Magazine Issues » March 2016

INSIDE VIEW: The Swiss bank on ETFs

Swiss AlpsWealthy Swiss investors aim to increase their usage of ETFs, even at the expense of hedge funds, finds Mark Vallon of Source, who analyses data from 20 wealth management firms.

The rise of exchange-traded funds (ETFs) has been one of the strongest stories in asset management in recent years. Their increasing appeal to investors is illustrated by figures from industry consultancy ETFGI that show assets held within ETFs and other exchange-traded products (ETPs) in Europe rose 10% from $458 billion (€415 billion) to $506 billion over the course of 2015, with the number of products rising from 2,089 to 2,188 and providers from 49 to 51.

To better understand how ETFs are being used by investors and why, Source commissioned a qualitative survey among wealth advisers in one of Europe’s most prominent asset management nations, Switzerland.

No analysis of how ETFs are used in Switzerland could begin without reference to its rapidly changing regulatory landscape.

The Swiss financial industry is being fundamentally changed by new rules being introduced by the regulator, Finma. These have raised the regulatory bar to match the standards set by the European Union’s Alternative Investment Fund Managers Directive and Markets in Financial Instruments Directive, and require a major step up in compliance capacity for many of the country’s 2,000-plus independent asset managers.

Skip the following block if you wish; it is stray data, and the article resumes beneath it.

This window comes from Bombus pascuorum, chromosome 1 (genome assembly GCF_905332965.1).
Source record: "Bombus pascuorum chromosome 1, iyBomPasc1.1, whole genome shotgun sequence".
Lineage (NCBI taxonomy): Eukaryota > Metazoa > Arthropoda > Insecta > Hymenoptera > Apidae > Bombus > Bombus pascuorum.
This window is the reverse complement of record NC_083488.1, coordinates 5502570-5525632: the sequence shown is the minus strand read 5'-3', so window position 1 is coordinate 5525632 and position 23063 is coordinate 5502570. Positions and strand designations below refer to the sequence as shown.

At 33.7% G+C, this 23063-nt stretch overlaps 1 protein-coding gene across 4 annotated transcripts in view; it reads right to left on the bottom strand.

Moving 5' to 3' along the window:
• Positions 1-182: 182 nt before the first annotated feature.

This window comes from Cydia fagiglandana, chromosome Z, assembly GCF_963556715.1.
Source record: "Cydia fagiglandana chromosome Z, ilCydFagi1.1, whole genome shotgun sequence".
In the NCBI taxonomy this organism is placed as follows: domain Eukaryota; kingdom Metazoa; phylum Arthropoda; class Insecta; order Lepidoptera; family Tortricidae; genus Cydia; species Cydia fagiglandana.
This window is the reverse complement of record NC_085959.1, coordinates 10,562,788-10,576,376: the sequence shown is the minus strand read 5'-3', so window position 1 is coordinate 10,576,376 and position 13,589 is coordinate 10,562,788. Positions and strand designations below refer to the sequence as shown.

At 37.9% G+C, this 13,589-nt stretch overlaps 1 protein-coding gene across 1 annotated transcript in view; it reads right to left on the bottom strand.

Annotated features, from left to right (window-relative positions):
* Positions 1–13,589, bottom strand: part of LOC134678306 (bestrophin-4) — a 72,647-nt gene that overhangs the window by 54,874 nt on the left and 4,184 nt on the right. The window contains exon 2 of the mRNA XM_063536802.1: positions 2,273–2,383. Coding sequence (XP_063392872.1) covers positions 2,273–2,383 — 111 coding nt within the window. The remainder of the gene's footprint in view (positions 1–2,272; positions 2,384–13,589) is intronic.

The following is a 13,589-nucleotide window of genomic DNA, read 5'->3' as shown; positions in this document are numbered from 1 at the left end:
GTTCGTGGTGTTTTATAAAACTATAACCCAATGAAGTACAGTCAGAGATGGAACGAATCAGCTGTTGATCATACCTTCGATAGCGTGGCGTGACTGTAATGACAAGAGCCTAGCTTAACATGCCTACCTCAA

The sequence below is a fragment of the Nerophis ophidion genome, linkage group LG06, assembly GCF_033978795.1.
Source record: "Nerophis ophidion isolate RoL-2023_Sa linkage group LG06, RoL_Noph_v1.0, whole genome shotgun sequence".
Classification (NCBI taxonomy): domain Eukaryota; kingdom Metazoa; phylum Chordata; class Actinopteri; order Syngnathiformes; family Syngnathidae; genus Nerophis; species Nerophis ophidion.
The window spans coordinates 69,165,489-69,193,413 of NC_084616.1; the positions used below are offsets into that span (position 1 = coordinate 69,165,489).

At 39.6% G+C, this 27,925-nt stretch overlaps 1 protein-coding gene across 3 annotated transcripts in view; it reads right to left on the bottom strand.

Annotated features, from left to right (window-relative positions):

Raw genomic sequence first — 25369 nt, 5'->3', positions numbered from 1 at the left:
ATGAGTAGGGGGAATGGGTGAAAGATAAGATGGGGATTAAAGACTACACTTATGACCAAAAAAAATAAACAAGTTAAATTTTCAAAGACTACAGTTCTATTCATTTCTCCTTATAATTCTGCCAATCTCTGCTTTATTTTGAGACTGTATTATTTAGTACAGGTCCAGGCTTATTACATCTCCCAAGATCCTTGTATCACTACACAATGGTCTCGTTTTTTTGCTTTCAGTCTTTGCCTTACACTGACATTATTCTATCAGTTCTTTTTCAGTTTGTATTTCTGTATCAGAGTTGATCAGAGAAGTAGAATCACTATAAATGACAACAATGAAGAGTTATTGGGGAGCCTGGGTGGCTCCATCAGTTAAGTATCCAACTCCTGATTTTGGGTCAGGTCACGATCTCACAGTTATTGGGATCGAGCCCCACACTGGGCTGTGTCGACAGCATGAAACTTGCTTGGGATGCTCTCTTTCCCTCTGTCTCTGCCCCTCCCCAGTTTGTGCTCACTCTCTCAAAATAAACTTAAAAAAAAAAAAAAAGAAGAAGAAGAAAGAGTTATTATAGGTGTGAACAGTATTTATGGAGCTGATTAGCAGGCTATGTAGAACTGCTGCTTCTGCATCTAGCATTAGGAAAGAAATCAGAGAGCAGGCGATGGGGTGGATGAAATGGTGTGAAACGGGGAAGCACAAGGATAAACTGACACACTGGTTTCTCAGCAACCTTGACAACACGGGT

The new regulations are applicable to asset managers and distributors, and impose more onerous capital requirements and substantially higher compliance hurdles that demand strict new organisational and staffing requirements.

Source’s research involved interviewing 20 wealth/investment managers at private banks, wealth management firms and some family investment companies, all serving private or institutional clients and personally managing more than the equivalent of €65 million. All were specialists in investments and key decision-makers in actively selecting investments and executing decisions for clients, many of whom are domiciled around the world and require a 24/7 service.